About three weeks ago I had promised her a cone from McDonald's as a reward for something. In Kingsport I could be at McDonald's in two minutes flat, but in Martinsville it's a 15 minute expedition one way. After putting her off on the cone due to time for several days, finally one night around 9pm we set out for McDonald's. I should have known better then. I did it because I'd promised and keeping my word as a parent is of utmost importance to me. But I know myself and patience is not my virtue at 9am, let alone 9pm. I was already tired and pressed for time, and those are never, ever a good combination for me. 

I handed her the cone and she took it from my hand. For reasons we shall never discern, she immediately turned the cone parallel with the ground. She wasn't paying attention and she was goofing off with her brother. The ice cream of course succumbed to the forces of nature and gravity had the upper hand. The full Ice cream contents of the hastily made fast food cone landed in her lap, oozed down onto her car seat, the seat cover on her van seat, and finally puddled on the all weather floor mats (one of my best parental decisions) all within a millisecond. I'd like to say I handled it with grace and wisdom. I didn't. I yelled. I huffed. I lectured. I berated. I heard the good angel on my shoulder begging me to stop my mouth, but instead, I indulged the bad angel that encouraged me to vent my overreacting fury on her little ears. As I cleaned the sticky mess up and all during the 15 minute trek home I mouthed off. And I had to apologize for my despicable behavior the next day.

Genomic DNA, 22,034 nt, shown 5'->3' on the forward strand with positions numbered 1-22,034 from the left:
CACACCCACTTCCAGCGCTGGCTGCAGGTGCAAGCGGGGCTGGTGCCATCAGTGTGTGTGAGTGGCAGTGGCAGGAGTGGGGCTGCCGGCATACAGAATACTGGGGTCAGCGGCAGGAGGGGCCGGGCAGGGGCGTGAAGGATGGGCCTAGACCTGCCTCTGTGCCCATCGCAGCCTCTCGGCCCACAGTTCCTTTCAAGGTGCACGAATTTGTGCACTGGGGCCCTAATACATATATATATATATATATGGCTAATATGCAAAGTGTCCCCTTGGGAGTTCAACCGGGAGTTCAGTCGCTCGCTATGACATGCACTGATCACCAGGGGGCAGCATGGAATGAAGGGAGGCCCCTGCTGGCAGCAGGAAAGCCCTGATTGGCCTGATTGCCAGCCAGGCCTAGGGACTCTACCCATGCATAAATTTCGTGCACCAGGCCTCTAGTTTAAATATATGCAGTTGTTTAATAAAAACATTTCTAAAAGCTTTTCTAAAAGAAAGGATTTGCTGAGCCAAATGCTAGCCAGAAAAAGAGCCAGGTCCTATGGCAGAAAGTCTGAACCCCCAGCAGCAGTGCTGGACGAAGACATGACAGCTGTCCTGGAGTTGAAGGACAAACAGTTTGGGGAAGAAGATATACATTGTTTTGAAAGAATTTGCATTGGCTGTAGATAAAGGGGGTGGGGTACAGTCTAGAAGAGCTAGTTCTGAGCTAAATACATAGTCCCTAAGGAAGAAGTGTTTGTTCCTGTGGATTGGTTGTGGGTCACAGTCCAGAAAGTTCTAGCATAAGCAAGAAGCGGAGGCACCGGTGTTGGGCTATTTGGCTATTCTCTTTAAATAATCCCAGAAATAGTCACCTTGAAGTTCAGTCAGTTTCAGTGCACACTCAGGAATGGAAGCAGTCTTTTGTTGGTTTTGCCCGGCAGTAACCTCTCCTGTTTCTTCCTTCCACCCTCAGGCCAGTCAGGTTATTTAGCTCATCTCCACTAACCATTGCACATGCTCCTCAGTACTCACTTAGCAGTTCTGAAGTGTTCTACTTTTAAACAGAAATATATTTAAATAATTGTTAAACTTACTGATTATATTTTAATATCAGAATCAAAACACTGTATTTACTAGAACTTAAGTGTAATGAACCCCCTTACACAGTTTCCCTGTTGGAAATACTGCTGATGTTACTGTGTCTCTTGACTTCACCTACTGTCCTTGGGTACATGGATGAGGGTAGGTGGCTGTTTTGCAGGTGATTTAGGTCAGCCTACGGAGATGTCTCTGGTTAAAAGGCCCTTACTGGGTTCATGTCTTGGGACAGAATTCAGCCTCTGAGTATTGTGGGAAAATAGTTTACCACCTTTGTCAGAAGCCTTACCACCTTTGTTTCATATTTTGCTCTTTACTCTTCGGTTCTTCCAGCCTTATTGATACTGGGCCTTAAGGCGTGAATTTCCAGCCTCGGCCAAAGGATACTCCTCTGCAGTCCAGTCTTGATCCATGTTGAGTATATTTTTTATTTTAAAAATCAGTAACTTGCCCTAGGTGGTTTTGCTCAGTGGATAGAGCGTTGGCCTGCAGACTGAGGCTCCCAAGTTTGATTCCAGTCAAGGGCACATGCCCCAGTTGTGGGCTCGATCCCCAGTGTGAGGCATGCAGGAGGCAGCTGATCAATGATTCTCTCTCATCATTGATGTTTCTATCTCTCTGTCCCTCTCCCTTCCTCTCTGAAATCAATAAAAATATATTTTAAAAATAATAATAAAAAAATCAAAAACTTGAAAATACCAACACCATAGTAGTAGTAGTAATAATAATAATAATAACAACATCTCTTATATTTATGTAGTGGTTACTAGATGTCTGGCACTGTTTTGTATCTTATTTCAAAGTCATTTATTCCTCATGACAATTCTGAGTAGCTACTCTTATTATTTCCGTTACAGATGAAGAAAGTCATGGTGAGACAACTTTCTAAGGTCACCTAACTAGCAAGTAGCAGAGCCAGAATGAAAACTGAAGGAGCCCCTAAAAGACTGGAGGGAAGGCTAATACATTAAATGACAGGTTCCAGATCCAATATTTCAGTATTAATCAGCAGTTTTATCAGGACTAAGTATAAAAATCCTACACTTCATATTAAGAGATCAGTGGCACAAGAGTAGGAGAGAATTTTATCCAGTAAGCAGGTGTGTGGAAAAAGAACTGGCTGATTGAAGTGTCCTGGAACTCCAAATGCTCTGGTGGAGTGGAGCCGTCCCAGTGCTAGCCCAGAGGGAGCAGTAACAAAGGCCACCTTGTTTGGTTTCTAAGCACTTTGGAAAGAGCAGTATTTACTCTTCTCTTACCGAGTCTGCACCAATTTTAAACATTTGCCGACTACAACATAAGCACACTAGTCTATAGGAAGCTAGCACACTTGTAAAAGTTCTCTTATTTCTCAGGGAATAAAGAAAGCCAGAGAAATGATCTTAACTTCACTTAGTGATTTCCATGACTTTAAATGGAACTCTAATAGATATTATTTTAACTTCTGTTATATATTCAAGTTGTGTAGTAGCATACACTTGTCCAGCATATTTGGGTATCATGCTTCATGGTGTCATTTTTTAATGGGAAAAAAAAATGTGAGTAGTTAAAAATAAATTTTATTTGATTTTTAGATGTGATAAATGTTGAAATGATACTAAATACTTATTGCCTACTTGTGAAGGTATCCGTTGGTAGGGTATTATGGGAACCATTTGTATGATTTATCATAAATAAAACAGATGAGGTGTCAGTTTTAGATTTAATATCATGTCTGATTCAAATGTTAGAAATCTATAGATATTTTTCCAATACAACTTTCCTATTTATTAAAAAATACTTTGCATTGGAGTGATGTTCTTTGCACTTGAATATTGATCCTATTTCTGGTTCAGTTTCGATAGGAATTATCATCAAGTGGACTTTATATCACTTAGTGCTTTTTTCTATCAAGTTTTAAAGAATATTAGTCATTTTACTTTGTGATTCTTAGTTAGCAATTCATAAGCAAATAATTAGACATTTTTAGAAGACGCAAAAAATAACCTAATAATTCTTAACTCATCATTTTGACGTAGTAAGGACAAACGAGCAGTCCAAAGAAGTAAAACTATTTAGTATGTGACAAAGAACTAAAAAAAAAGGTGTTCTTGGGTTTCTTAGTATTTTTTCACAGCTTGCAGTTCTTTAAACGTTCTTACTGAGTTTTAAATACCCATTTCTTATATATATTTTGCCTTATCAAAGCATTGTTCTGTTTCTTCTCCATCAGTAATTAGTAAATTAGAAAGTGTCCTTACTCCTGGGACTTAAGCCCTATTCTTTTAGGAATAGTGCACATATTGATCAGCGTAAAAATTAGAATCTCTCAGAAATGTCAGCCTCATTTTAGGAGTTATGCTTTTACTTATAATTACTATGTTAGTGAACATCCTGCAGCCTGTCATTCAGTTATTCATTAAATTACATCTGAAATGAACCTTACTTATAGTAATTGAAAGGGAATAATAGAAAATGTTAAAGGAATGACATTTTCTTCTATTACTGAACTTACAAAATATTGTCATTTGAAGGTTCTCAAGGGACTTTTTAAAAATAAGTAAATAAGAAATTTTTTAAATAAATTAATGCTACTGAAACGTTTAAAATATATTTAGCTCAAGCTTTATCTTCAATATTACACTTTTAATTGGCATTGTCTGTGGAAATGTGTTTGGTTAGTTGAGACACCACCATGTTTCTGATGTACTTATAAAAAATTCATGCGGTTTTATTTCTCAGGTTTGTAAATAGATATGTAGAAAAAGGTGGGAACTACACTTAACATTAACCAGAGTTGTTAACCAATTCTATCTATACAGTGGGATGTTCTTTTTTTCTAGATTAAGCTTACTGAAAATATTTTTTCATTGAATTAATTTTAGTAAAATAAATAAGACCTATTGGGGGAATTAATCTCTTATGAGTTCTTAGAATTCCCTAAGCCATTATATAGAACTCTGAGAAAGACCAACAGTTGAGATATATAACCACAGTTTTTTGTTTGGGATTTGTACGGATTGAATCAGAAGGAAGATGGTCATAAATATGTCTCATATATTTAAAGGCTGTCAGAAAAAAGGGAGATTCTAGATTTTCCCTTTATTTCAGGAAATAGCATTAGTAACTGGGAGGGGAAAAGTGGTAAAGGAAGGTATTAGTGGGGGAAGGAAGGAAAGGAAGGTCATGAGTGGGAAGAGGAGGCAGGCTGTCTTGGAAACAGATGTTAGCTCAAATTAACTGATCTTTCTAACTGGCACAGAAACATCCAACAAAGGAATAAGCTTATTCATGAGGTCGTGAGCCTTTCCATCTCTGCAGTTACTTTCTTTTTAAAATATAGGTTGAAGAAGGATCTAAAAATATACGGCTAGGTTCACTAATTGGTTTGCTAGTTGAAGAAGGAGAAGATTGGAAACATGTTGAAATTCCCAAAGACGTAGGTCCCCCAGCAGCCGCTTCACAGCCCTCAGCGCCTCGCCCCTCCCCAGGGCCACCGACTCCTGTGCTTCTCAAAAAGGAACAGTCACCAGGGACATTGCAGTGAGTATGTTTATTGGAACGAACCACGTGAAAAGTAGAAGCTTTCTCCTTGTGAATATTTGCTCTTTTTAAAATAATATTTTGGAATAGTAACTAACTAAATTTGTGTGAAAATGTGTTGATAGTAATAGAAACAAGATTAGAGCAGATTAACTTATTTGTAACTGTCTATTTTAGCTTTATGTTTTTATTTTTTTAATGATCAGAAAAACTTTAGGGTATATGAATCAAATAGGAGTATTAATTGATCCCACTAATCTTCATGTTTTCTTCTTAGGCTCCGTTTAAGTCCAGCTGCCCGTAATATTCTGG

So knowing that context, you can imagine my flabbergasted fury at 415pm yesterday afternoon when I hand her her milkshake that she didn't need or deserve in the first place, then hand the Boy his, then hear a gasp and a chanted "I'm sorry! I'm so sorry!" Somehow, SOMEHOW, this seven year old tomboy princess managed to turn her open top milkshake, that's really a vertical bowl of soft serve with whipped cream on top, UPSIDE DOWN on top of herself and then on top of the travel activity bag that sat at her feet for this 27 hour adventure we'd embarked upon. 

Oozed and sticky ice cream was everywhere and they both just sat there staring at it, waiting for the mysterious leprechaun maid that cleans up their messes to appear.